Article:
Early Interventions Reduce Heart Attack Risk in HIV Patients

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Improved care for HIV-infected patients within the Kaiser Permanente system has essentially reversed their previously reported increased heart attack risk.

Improved care for HIV-infected patients within the Kaiser Permanente system has essentially reversed their previously reported increased heart attack risk, according to a study published in Clinical Infectious Diseases.

Researchers evaluated myocardial infarction (MI) risk from 1996 and 2010-2011 among 24,768 HIV-positive and 257,600 demographically matched HIV-negative subjects from Kaiser Permanente Northern California and Kaiser Permanente Southern California. In 1996, the HIV-positive subjects had an 80% increased risk for MI compared with HIV-negative subjects, but in 2010-2011, there was no such increased risk.

The investigators attributed that drastic decline in heart attack risk to improved access to care and more widely distributed cardiovascular risk reduction efforts over the 16-year study period. The HIV-positive subjects also demonstrated greater use of lipid-lowering and hypertension treatments, and they were started on antiretroviral therapy (ART) earlier and prescribed less-toxic combination ARTs.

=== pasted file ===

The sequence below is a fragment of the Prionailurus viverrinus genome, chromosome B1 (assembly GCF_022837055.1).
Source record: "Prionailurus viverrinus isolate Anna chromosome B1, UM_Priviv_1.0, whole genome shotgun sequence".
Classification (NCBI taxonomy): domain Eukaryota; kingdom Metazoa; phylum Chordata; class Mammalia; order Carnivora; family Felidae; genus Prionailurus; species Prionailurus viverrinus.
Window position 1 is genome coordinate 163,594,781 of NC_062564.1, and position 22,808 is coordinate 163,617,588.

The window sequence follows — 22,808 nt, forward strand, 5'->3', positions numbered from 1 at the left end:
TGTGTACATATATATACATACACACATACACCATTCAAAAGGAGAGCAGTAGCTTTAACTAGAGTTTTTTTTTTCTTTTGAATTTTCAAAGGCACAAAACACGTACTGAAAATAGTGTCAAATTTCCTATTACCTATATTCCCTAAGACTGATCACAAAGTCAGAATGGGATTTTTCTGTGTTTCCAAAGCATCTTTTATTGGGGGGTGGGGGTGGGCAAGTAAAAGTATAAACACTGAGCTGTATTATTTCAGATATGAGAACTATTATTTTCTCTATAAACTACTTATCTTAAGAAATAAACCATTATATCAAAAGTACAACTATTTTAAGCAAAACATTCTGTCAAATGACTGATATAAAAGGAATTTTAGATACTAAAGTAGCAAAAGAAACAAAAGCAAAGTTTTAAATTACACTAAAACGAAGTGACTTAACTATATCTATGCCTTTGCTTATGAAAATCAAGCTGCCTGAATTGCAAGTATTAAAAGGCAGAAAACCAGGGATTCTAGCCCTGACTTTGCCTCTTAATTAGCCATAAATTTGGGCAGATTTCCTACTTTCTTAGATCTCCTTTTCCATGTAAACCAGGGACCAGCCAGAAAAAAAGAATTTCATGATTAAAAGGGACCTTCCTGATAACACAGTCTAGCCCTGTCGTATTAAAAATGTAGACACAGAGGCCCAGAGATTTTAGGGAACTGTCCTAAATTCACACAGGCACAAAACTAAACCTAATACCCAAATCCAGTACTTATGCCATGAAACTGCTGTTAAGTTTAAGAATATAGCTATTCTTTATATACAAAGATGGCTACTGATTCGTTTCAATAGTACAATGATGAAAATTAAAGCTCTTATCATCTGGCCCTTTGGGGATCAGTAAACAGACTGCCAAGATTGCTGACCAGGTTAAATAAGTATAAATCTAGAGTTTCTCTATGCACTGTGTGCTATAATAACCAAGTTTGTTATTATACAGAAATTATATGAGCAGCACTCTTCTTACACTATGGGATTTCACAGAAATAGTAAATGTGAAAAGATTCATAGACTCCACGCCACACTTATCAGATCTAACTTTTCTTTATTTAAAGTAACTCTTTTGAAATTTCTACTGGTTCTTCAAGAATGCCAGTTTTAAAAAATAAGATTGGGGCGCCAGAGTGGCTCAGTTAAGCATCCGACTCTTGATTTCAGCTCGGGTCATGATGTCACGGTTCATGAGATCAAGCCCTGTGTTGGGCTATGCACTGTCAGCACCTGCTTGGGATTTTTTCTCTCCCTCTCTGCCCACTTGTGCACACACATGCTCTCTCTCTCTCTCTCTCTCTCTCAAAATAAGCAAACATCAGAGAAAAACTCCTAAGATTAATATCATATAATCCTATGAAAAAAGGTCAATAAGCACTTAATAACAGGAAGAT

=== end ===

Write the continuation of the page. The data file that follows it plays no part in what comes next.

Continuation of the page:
The researchers believed that the health care system’s early awareness of HIV patients’ increased heart attack risk contributed to the reductions in risk and improvements in treatment interventions within the study cohort. The resulting efforts included the implementation of health prompts in the subjects’ electronic medical records, with reminders for cholesterol and blood pressure monitoring, diabetes follow-up, and smoking cessation attempts.

“Such early and sustained improvements in care would have been necessary to achieve not only a reduction in risk of heart attack, but (also) a virtual leveling of risk between HIV-positive and HIV-negative individuals,” said senior study author Michael J. Silverberg, PhD, MPH, in a statement. “The takeaway from this study is that the well-established higher risk of a heart attack in HIV patients may be reversible. With better HIV treatments, and more attention to traditional cardiovascular risk factors, the difference in risk by HIV status has been diminished or even eliminated.”

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